March 24, 2020
Dear Valued Client:
A U.S. recession is now nearly a certainty because of business disruption done by the Covid-19 outbreak. The question now is: How bad will it be? How much further the downturn extends is dependent on how severely governments, firms and consumers react. Consider the industries poised to suffer because of lost business or disrupted supply chains: Anything linked to travel like cruises, hotels, airlines, concerts, festivals, trade shows etc. Such businesses make up about 3% of GDP. Consumers are sure to grow even more cautious; The volatility in the stock market will hold back the buying power of the American consumer. We believe that the public health crisis is sensationalized, however the public’s perception of the danger is enough to do major economic harm. We expect the unemployment rate to tick up to about 5%. This is still near historic lows, but above last reports a rock-bottom 3.5% figure.
This may sound bleak, but let’s not lose sight of the positive factors. Unlike during the last recession, the financial system is sound. Stricter regulation and years of repairing balance sheets mean that banks aren’t at risk of failure the way they were in 2008. The economy was in good shape before the virus hit, which will help to ease the blow. Consumers are nervous, but household finances are fairly good. The latest reports were of the average wage worker receiving a large raise in pay compared to executives. So any recession, while potentially severe, should be fairly short and may rebound quickly. This means a slide into contraction during the second and third quarters, and then a return to growth is possible. In that case, the economy may even eke out a slim GDP gain for 2020.
Note one potential silver lining of the COVID-19 outbreak: Innovation. The SARS virus took over a year to sequence during the 2002 outbreak. COVID-19 took less than a month. Synthetic vaccines can be more precise in producing an immune response in patients and don’t require refrigeration. This is a big advantage in less developed parts of the world, and supports a faster recovery. We are likely still a year away from this if accelerated.
A new COVID-19 aid package is imminent. Democrats and Republicans agree on the broad strokes, though at press time a few key details were still being worked out by the White House and House Democrats. Expect expanded food aid and unemployment insurance. A lengthy period of mandatory paid sick leave for workers with the virus or family members who have it, plus a tax credit to offset the cost for small employers. Bailouts, while controversial, do help owners of companies in the long run, like you.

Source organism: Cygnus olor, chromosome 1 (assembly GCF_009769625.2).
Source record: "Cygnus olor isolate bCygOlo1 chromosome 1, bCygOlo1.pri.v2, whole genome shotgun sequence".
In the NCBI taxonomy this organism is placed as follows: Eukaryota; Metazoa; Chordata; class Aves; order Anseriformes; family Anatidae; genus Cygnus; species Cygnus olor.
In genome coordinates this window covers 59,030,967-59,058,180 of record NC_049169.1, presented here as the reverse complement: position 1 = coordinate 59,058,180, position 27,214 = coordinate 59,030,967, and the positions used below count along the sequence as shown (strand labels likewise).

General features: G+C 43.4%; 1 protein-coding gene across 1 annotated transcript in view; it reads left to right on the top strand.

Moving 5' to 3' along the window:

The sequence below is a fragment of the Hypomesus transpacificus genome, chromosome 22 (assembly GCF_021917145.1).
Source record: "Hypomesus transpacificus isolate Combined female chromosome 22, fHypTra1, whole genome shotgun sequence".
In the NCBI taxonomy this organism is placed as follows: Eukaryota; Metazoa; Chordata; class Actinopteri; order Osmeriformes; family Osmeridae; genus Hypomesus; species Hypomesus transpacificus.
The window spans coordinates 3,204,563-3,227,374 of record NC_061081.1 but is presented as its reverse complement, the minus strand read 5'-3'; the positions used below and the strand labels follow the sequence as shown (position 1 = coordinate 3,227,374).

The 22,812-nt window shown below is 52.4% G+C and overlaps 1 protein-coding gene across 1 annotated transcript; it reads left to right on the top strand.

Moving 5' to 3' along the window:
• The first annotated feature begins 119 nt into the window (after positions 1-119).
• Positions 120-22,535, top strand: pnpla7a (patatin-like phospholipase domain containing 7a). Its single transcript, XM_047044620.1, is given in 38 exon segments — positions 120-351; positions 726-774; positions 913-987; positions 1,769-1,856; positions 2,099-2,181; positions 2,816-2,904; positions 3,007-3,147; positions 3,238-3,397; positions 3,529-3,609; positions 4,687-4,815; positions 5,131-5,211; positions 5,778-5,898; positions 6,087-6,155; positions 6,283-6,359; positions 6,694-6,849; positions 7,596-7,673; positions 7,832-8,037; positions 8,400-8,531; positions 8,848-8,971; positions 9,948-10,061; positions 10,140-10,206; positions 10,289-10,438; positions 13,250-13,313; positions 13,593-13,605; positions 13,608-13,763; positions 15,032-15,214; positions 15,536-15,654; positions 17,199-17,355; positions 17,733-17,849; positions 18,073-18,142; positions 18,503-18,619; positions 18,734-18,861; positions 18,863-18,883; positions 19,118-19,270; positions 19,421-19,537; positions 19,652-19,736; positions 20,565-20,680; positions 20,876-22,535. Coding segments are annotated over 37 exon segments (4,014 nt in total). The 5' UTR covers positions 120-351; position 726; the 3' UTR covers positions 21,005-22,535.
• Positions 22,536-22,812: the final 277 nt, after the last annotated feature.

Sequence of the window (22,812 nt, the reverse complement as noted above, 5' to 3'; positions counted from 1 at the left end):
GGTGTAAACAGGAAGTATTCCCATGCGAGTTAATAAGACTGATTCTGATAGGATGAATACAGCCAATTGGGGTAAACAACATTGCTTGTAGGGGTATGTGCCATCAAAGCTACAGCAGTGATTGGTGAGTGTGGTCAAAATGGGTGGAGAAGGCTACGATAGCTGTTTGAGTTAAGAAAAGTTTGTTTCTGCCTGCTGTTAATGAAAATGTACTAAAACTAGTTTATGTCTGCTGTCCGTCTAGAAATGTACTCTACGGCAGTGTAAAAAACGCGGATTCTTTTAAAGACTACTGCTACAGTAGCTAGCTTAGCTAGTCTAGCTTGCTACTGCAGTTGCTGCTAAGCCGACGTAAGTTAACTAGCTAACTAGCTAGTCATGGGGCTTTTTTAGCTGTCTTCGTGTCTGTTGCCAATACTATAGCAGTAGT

Streaming video companies Netflix, Amazon and Apple stand to benefit. Their global reach gives them a huge advantage as more folks stay at home because of the virus and binge-watch movies and shows. Expect viewing hours to shoot up, especially for Netflix, and new customers to jump on upcoming deals.
If equities have been part of your investment mix for growth and dividends. Don’t sell or stop buying them now just because indexes have fallen some 35+% from record highs. Buying amid huge daily drops can lower your per-share cost basis. Prices might drop further, and no one can predict a bottom but foundations of wealth are laid in bear markets, not charging bulls. Let’s not get emotional about our investing and see that the smartest people are buying at the moment. Most of the assets have held up extremely well compared to the general market and you may be surprised (in a good way for once) by a discussion with us about your portfolio.
We hope you, and your loved ones are safe. Reach out to us for anything you think we can help with. We have enacted emergency protocols in our business continuity plan. This means that we are more available to you than ever before. The office phone is monitored from 7am to 11pm CST and even on weekends. We are in this global fight together and thank you for your continued business in a difficult time. At the time of this letter I am at my desk in a suit and ready to work.
Michael Wyatt Holland